The drama, tragedy and unbreakable spirit of a working class community fighting for its future comes to Durham’s Gala Theatre, as the Gary Clarke Company presents COAL on Thursday 10 and Friday 11 November.
This riveting dance theatre show takes a nostalgic but honest look at the hard hitting realities of life at the coal face, the back-breaking physical work and the impact they have on body and soul, both underground and on the surface.
COAL commemorates the 30th anniversary of the Miners’ Strike and reflects award-winning choreographer and dancer Gary Clarke’s own experience of growing up in the Yorkshire coalfields. He said: “COAL is a direct response to my upbringing in the working class mining village of Grimethorpe, South Yorkshire. It’s about trying to capture a time in British history that is too easily forgotten. It is an attempt at keeping the memories of the mining industry alive, an industry that I believe shaped the fabric of our society and how we live our lives today. These communities are at the heart of COAL.”
The piece is based on years of personal research by Gary, including interviews with Anne Scargill, former wife of NUM president Arthur Scargill, and Betty Cook, the founders of Women Against Pit Closures.
The choreographer also spent time with Chris Skidmore of the National Union of Mineworkers, Bruce Wilson, whose diary inspired the book Yorkshire’s Flying Pickets, Barnsley historian and the book’s author Brian Elliott and Paul Winter of the Orgreave Truth and Justice Campaign.
COAL, which has received a Strategic Touring Grant from Arts Council England, comes to the Gala Theatre as part of a national tour. It features 16 performers – seven professional contemporary dancers including TC Howard (acclaimed for her work with Vincent Dance Theatre and Wendy Houstoun) and four local community women, specially recruited at every venue. Performers are pushed to physical and emotional extremes as they perform alongside a live on-stage brass quintet playing music originally devised for the internationally acclaimed Carlton Main Frickley Colliery Band.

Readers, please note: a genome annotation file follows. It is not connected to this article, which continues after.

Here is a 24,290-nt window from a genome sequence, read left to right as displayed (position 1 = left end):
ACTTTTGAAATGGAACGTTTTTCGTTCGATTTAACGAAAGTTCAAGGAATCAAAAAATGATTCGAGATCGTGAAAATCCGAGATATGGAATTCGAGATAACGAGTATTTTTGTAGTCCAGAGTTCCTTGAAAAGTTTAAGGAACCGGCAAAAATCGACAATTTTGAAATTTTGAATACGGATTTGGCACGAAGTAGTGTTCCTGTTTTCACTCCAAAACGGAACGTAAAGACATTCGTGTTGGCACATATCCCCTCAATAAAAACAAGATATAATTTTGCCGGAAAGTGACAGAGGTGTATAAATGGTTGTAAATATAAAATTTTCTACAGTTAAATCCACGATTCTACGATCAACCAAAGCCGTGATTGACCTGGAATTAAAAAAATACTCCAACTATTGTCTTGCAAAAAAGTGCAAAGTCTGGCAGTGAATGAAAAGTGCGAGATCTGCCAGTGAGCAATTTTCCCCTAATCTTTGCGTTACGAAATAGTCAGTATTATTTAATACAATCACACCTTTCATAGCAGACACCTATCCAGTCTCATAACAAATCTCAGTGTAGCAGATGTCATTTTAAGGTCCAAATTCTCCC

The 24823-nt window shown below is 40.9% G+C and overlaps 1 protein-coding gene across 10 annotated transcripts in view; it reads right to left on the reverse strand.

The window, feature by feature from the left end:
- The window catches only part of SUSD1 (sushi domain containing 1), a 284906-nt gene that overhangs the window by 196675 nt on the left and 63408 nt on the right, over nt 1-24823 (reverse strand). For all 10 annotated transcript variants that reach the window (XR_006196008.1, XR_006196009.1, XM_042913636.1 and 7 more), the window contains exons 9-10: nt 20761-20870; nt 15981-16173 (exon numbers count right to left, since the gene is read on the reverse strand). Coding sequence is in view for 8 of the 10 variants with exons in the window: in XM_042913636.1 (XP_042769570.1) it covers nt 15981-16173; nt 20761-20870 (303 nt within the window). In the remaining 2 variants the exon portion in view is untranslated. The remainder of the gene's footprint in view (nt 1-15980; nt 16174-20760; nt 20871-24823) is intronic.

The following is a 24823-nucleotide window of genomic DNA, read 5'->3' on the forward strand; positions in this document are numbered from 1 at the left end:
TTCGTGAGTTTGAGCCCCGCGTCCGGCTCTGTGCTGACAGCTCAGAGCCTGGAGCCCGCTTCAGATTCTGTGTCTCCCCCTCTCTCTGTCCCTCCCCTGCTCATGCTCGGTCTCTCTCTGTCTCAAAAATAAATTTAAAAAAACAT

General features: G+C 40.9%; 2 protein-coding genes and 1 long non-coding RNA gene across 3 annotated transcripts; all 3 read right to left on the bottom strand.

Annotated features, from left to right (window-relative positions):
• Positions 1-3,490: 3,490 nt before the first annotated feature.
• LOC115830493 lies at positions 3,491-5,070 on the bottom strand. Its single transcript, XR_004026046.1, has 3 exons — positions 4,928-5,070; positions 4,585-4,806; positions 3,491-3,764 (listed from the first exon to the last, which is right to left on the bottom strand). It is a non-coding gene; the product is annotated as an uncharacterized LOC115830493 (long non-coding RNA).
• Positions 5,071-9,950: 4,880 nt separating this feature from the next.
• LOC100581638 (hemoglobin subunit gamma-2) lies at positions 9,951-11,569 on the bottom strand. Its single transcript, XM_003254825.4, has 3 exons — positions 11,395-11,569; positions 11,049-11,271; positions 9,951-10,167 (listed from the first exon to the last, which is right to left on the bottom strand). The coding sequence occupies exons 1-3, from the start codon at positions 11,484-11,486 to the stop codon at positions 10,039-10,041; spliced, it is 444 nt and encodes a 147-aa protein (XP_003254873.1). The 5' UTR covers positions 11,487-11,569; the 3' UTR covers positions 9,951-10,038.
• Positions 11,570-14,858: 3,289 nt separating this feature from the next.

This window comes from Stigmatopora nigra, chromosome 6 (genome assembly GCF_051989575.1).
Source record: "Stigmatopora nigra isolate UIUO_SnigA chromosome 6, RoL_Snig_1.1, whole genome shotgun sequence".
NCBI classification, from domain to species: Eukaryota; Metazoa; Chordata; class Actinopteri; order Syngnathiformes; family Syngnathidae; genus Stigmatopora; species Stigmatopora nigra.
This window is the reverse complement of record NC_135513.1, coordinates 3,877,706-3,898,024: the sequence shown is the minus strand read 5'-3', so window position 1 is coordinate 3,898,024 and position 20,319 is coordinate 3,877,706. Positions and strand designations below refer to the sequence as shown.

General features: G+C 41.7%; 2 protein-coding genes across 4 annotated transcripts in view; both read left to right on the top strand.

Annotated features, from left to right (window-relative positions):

Providing the distinctive voice of Margaret Thatcher is actor Steve Nallon, still best known for his many performances as the former Prime Minister in long-running cult TV satirical comedy hit Spitting Image.
Audiences are transported to the coalfields through an evocative score of live brass classics arranged by Musical Director Steven Roberts and performed by Chester-le-Street’s NASUWT Riverside Band. Music is combined with a thunderous soundscape by Noise Artist Daniel Thomas and the stage is brought to life with costumes and set by nationally acclaimed designer Ryan Dawson Laight and lighting by Charles Webber.